The statement said: "Political leaders need to raise their heads out of the sand and find real answers not only on how to deal with incitement to hate but also why British-born and brought-up youths find residence with hate-inciters which leads them to lay down their lives in murdering their fellow citizens."

Start your day with The Independent, sign up for daily news emails
Latest stories from i100
Have you tried new the Independent Digital Edition apps?

Day In a Page

Syrian conflict is the world's first 'climate change war', say scientists, but it won't be the last one

Climate change key in Syrian conflict

And it will trigger more war in future
How I outwitted the Gestapo

How I outwitted the Gestapo

My life as a Jew in wartime Berlin
The nation's favourite animal revealed

The nation's favourite animal revealed

Women like cuddly creatures whilst men like creepy-crawlies
Is this the way to get young people to vote?

Getting young people to vote

From #VOTESELFISH to Bite the Ballot
Poldark star Heida Reed: 'I don't think a single bodice gets ripped'

Poldark star Heida Reed

'I don't think a single bodice gets ripped'
The difference between America and Israel? There isn’t one

The difference between America and Israel? There isn’t one

Netanyahu knows he can get away with anything in America, says Robert Fisk
Families clubbing together to build their own affordable accommodation

Do It Yourself approach to securing a new house

Community land trusts marking a new trend for taking the initiative away from developers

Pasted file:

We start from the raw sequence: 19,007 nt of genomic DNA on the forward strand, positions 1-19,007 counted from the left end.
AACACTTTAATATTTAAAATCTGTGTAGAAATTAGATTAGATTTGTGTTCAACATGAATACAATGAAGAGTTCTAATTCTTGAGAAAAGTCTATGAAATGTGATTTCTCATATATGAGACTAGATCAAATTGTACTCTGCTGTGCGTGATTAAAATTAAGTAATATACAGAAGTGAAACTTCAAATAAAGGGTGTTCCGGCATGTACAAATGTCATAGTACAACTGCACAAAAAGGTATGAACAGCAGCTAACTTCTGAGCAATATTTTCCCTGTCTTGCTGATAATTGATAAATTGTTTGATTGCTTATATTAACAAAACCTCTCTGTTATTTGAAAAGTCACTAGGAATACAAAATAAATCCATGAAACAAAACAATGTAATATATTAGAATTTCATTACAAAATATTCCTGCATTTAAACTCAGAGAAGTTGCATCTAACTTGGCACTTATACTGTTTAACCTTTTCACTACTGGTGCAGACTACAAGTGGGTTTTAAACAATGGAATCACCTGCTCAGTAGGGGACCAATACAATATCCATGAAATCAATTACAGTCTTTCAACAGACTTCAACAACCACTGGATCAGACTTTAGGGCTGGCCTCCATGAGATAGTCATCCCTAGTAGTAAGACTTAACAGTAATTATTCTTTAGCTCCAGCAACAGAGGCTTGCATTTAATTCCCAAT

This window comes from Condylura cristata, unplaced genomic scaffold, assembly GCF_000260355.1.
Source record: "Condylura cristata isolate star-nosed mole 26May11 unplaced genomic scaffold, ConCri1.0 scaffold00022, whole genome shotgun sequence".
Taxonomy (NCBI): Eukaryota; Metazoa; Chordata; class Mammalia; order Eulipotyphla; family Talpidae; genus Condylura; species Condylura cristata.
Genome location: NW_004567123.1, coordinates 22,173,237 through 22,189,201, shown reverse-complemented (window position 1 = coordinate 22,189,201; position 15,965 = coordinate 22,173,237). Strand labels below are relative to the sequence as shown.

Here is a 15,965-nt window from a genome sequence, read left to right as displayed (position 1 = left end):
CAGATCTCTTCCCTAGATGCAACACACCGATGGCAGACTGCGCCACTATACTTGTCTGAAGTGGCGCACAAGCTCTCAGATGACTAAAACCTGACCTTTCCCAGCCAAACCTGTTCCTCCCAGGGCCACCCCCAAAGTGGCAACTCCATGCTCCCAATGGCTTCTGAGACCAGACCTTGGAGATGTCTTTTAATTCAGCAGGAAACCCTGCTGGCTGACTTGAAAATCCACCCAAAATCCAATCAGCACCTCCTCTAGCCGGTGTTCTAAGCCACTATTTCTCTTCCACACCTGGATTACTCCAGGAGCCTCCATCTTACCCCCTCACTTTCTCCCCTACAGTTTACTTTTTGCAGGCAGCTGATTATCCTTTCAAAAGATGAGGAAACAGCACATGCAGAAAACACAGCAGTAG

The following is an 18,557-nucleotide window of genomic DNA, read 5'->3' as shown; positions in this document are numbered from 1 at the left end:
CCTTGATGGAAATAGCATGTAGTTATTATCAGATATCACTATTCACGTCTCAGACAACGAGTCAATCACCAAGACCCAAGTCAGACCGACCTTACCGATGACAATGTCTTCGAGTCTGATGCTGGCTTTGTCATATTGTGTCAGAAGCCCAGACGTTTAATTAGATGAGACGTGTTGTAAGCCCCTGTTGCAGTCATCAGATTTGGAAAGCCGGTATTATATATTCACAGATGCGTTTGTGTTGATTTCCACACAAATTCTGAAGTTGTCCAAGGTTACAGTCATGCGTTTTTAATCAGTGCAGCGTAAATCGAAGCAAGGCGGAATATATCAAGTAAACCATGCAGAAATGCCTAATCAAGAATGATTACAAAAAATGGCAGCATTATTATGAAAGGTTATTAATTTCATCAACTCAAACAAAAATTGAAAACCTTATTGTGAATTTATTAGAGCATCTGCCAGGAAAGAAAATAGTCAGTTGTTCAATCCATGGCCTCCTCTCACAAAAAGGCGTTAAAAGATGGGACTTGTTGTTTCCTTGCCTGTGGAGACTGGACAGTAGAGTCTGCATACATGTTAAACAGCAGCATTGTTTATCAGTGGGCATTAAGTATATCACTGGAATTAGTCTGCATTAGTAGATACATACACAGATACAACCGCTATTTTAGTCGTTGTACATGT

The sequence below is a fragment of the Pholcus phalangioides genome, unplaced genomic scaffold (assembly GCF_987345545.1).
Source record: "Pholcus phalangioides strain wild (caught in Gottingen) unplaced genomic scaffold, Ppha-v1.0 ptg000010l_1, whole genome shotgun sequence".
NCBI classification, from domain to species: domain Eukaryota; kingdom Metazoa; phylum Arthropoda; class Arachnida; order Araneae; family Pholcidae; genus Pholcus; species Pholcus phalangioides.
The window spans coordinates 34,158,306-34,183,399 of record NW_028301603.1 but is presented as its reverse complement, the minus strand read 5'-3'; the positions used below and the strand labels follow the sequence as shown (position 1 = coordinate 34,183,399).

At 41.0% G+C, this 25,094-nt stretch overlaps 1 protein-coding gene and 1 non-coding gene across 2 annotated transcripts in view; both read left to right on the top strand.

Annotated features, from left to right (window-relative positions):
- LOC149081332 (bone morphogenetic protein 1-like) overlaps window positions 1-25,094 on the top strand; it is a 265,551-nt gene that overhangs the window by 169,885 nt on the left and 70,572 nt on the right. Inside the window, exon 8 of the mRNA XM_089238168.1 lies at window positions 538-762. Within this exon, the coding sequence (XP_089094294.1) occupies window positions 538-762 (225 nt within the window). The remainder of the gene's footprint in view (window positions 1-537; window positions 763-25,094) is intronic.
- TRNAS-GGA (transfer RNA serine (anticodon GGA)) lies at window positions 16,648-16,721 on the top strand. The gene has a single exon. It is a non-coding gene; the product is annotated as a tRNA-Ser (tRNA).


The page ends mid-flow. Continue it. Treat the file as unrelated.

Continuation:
Head of WWF UK: We didn’t send Cameron to the Arctic to see green ideas freeze

David Nussbaum: We didn’t send Cameron to the Arctic to see green ideas freeze

The head of WWF UK remains sanguine despite the Government’s failure to live up to its pledges on the environment
Author Kazuo Ishiguro on being inspired by shoot-outs and samurai

Author Kazuo Ishiguro on being inspired by shoot-outs and samurai

Set in a mythologised 5th-century Britain, ‘The Buried Giant’ is a strange beast
With money, corruption and drugs, this monk fears Buddhism in Thailand is a ‘poisoned fruit’

Money, corruption and drugs

The monk who fears Buddhism in Thailand is a ‘poisoned fruit’
America's first slavery museum established at Django Unchained plantation - 150 years after slavery outlawed

150 years after it was outlawed...

... America's first slavery museum is established in Louisiana
Kelly Clarkson: How I snubbed Simon Cowell and become a Grammy-winning superstar

Kelly Clarkson: How I snubbed Simon Cowell and become a Grammy-winning superstar

The first 'American Idol' winner on how she manages to remain her own woman – Jane Austen fascination and all
Tony Oursler on exploring our uneasy relationship with technology with his new show

You won't believe your eyes

Tony Oursler's new show explores our uneasy relationship with technology. He's one of a growing number of artists with that preoccupation
Ian Herbert: Peter Moores must go. He should never have been brought back to fail again

Moores must go. He should never have been brought back to fail again

The England coach leaves players to find solutions - which makes you wonder where he adds value, says Ian Herbert
War with Isis: Fears that the looming battle for Mosul will unleash 'a million refugees'

The battle for Mosul will unleash 'a million refugees'

Aid agencies prepare for vast exodus following planned Iraqi offensive against the Isis-held city, reports Patrick Cockburn